As momentum was lost and time passed, those working on the Salton Sea at times moved to other endeavors. “The Salton Sea has always seemed to be someone’s pet project from year to year, decade to decade,” Richard Brown, long-time columnist and former editor of the Imperial Valley Press, told ThinkProgress. “Like all pet projects, its problems outlive the people pulling the purse strings.”
Others note that a related litigation between the county of Imperial and the IID settled in 2013 was surely politically costly because the largest stakeholders came across as being at odds on the Salton Sea. And then there’s the notion that Imperial, a small and overwhelmingly Hispanic county that chronically battles double-digit unemployment rates, simply doesn’t have the power to muster the political will in Sacramento.
“We are on the edge here of seeing the largest air pollution disaster in North America, and if you had that kind of disaster looming in L.A County or San Francisco County, we would have seen action sooner,” Mike Lynes, Audubon California’s director of public policy for the National Audubon Society, told ThinkProgress.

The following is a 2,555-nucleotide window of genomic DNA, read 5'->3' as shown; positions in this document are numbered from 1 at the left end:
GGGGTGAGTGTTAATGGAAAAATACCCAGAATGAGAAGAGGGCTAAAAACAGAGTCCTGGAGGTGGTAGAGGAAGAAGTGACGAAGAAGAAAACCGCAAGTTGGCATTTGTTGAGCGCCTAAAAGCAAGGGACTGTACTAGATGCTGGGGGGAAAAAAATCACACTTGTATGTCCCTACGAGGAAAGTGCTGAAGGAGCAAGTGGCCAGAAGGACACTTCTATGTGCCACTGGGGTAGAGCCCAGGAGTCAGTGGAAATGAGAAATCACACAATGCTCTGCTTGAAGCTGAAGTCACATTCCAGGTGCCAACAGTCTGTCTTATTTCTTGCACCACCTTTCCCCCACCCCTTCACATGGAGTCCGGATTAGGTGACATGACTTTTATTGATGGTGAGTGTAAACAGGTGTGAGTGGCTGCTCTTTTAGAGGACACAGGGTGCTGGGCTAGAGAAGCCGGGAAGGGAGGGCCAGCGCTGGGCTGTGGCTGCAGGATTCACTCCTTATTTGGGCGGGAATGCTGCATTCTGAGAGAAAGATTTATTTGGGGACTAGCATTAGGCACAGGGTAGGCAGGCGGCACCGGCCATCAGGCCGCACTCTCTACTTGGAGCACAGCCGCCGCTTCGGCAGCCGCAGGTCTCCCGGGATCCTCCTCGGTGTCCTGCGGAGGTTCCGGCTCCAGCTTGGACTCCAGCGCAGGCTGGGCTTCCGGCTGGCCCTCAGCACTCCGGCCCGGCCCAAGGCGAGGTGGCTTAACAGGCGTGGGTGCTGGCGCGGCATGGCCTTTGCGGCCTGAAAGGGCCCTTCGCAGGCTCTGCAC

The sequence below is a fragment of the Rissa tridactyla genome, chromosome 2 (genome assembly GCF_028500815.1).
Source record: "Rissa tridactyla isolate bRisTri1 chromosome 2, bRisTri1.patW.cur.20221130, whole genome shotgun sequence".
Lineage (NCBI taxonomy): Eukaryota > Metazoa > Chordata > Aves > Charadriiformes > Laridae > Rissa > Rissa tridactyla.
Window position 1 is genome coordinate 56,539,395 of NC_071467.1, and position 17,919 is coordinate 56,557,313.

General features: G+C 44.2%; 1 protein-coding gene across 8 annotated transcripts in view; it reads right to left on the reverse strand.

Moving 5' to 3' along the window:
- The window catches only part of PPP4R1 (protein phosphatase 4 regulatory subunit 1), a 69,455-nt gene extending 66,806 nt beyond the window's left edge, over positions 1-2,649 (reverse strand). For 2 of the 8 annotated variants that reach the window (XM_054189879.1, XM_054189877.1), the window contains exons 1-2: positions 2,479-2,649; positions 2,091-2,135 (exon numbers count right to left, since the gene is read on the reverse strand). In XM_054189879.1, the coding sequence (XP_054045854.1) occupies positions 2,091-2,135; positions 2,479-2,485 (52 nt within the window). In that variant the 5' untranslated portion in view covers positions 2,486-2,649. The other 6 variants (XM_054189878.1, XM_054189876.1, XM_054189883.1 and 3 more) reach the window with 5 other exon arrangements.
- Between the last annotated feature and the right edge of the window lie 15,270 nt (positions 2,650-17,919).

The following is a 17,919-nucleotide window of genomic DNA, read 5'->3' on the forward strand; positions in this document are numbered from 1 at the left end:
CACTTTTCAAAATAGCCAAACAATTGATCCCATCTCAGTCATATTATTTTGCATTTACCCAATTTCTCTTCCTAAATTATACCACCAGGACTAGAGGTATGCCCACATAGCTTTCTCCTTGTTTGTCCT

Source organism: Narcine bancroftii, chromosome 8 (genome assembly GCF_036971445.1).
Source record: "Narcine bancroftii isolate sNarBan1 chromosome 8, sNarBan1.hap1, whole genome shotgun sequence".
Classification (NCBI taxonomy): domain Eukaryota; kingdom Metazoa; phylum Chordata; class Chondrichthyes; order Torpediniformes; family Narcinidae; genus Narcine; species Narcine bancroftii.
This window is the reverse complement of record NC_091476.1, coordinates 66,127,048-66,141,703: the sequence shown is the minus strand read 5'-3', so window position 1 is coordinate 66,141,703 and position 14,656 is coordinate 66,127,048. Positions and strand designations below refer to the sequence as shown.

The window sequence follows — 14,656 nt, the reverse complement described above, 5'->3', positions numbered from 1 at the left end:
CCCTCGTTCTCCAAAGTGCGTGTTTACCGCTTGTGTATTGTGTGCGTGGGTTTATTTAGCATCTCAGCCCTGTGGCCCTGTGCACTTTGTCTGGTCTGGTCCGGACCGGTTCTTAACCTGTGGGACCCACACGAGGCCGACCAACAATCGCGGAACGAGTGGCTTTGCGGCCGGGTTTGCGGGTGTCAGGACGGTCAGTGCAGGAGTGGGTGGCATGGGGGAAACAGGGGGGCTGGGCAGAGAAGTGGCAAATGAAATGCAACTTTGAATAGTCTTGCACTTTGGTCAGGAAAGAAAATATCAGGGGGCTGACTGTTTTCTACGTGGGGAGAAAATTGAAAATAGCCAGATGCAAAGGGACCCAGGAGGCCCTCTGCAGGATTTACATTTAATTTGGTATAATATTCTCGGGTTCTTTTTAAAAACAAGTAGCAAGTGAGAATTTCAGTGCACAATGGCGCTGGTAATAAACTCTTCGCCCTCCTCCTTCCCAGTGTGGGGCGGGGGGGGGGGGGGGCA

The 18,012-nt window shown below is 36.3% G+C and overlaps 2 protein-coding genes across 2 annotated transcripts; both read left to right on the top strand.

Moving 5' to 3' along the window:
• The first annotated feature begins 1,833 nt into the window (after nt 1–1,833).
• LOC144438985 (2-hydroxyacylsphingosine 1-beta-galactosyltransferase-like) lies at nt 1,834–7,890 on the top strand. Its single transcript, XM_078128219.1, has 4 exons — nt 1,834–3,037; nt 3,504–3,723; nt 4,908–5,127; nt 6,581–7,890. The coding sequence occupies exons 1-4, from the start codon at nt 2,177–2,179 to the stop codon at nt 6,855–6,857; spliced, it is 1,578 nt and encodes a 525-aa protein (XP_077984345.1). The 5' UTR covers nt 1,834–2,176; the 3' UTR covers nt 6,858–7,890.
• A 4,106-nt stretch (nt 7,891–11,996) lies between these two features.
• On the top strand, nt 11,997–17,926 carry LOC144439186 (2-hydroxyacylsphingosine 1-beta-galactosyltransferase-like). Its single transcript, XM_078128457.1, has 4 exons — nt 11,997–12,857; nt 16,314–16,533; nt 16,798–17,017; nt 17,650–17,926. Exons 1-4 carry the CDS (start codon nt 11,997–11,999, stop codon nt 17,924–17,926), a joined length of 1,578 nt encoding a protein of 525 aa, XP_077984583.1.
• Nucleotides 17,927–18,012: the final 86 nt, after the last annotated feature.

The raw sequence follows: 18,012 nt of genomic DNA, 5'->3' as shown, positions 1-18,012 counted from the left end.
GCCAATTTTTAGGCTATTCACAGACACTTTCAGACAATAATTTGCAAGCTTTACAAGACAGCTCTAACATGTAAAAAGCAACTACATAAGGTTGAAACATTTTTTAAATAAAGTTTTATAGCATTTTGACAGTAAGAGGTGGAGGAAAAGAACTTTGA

A Plan Moving Forward
By all accounts, the Salton Sea is one of the largest, as well as the latest example of a water transfer drying up a lake — albeit, a man-made one. Early in 20th century, a thirsty Los Angeles dried up Owens Lake, exposing a massive lake bed 230 miles north of the city that became the largest single source of dust pollution in the nation.
“In terms of acreage, the amount of lake that could be exposed [in] the Salton Sea could be several times as large,” said Cohen, noting dust and wind particularities may mean that the Sea will not be as emissive. Still, “the big difference is there’s 650,000 in Coachella and Imperial [valleys], not including the million-plus people in Mexico who could be affected by this,” said Cohen while referring to the closest U.S. communities and Mexicali, the state capital of Baja California, located some 70 miles south of the Sea. “So it may be less total dust, but far more people affected.”